Beartown, also by Fredrik Backman, was a rough read for me so I found myself stalling on Anxious People. I had peeked at the jacket summary but wasn’t convinced it wouldn’t wreak the same kind of emotional havoc. Reader, I was so so wrong and this is a strong contender for book of the year.
This review is going to lean hard into spoilers because I’m not sure how to process it without them but I’ll frontload with a non-spoilery summary. The book tells two stories side-by-side–a bank-robber turned hostage-taker traps a number of people at an apartment open house and later two policemen sort through the who-dun-it of it all. The whole thing is just brilliant.
I should be safe now. This book is an unreliable narrator chock full of unreliable narrators and it was so utterly my shit. I fully felt the frustration of the policemen conducting witness interviews and could not believe that everyone in this group could be so flipping dumb and dense and then I got the why and I LOVED IT ALL THE MORE. This is a book that calls for a reread when you finish it just so you can know the why all along and smirk along with all the witnesses giving the cops the runaround. It’s just so goddamn delightful.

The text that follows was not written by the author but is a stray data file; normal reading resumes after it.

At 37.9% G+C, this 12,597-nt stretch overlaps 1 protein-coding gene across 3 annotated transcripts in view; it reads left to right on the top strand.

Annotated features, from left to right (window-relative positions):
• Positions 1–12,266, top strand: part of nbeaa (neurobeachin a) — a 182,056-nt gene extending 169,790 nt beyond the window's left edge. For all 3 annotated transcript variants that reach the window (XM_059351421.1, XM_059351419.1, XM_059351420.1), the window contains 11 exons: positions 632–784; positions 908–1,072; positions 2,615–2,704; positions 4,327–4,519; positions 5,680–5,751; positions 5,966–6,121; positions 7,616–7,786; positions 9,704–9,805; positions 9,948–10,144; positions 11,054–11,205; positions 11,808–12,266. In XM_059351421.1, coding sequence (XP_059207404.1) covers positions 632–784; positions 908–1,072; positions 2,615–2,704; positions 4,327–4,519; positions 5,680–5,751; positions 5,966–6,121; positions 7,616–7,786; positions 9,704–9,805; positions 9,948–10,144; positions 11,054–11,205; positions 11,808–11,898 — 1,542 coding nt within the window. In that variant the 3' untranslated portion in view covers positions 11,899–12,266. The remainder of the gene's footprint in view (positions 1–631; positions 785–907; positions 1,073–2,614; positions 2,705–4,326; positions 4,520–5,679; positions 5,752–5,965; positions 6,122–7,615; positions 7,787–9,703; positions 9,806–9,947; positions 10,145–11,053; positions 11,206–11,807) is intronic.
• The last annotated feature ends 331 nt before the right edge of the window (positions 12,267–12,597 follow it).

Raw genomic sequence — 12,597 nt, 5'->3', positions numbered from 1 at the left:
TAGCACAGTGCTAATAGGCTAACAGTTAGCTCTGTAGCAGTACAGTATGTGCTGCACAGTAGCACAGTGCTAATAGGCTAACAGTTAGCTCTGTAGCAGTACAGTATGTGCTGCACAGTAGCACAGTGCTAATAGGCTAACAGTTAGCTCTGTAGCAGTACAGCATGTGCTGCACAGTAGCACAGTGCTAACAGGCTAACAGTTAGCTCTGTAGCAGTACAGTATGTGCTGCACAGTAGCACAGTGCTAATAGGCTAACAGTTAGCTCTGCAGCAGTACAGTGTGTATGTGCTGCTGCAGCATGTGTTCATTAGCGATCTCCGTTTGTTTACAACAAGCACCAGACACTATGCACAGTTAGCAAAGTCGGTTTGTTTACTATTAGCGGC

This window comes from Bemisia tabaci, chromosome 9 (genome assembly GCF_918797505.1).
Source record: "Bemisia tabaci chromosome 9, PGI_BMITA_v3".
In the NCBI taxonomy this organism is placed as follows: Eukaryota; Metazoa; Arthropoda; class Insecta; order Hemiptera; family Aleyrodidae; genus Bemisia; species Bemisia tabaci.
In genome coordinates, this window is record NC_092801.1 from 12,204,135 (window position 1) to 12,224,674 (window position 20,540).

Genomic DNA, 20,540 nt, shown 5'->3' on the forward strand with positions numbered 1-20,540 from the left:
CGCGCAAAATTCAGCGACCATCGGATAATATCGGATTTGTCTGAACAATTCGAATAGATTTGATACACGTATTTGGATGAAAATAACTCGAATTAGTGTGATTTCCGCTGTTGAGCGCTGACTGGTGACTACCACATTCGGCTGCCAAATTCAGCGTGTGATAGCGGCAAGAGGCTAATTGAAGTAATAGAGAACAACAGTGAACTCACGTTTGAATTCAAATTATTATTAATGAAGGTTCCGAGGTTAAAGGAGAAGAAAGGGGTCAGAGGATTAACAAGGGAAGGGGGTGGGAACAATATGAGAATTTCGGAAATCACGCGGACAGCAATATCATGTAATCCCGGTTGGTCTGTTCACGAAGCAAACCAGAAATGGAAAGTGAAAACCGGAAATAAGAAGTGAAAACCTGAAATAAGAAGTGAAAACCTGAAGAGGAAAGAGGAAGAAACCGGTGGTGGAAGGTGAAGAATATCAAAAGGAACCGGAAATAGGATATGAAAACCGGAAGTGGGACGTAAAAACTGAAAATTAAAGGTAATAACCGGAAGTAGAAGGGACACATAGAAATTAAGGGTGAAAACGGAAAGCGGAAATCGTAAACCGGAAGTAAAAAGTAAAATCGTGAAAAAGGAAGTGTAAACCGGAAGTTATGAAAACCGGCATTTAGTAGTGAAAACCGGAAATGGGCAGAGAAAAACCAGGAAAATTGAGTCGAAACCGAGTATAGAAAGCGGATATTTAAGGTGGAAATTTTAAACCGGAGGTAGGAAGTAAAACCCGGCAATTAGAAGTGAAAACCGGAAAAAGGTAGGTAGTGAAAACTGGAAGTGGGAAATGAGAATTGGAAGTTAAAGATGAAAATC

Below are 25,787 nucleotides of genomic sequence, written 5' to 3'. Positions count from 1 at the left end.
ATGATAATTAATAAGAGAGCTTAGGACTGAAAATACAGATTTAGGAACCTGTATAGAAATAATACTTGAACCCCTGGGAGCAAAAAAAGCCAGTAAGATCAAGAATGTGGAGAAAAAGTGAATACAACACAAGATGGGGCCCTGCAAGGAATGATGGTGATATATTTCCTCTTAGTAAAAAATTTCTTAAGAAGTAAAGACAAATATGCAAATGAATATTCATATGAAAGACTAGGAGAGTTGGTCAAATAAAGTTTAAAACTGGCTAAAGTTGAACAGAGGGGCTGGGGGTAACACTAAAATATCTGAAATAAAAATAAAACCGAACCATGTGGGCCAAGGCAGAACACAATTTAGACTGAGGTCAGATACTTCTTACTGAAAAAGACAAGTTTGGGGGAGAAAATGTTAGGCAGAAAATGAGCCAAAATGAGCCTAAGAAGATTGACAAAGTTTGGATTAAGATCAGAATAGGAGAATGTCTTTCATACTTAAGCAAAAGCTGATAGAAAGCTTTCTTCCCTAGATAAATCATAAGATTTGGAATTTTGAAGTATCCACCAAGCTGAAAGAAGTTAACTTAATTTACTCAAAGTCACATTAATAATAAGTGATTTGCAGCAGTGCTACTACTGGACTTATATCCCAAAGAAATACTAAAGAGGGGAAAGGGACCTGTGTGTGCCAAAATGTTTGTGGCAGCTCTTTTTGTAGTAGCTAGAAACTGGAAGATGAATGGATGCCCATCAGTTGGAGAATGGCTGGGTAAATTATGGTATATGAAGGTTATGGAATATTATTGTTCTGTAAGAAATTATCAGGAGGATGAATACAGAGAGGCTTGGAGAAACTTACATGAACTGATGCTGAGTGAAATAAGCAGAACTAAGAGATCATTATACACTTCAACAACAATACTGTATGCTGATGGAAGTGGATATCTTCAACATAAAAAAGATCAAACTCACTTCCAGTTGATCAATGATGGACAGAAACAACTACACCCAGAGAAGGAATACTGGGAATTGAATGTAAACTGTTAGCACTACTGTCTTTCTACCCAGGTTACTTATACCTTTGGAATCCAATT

And of course the big reveal that the bank robber is a woman which I am still kicking myself for not seeing coming. I also want to do a reread so I can see if they used masculine pronouns as a red herring or if it was just my internalized sexism that assumed an armed robber is a man because of course I assumed that, they usually are but also I shouldn’t have assumed that because all of the reasoning was so female-coded. She moved out of her apartment because she didn’t want to make a scene in front of her kids, she quietly left her job because she didn’t want to make a scene in front of her coworkers of course this character is a woman jesus christ. Anyway, it was deftly, beautifully done.
Then you get to the way it all wraps up and it’s just heartwarming. Find you someone you can swap books with in the elevator till the end.
That’s the power of literature, you know, it can act like little love letters between people who can only explain their feelings by pointing at other people’s.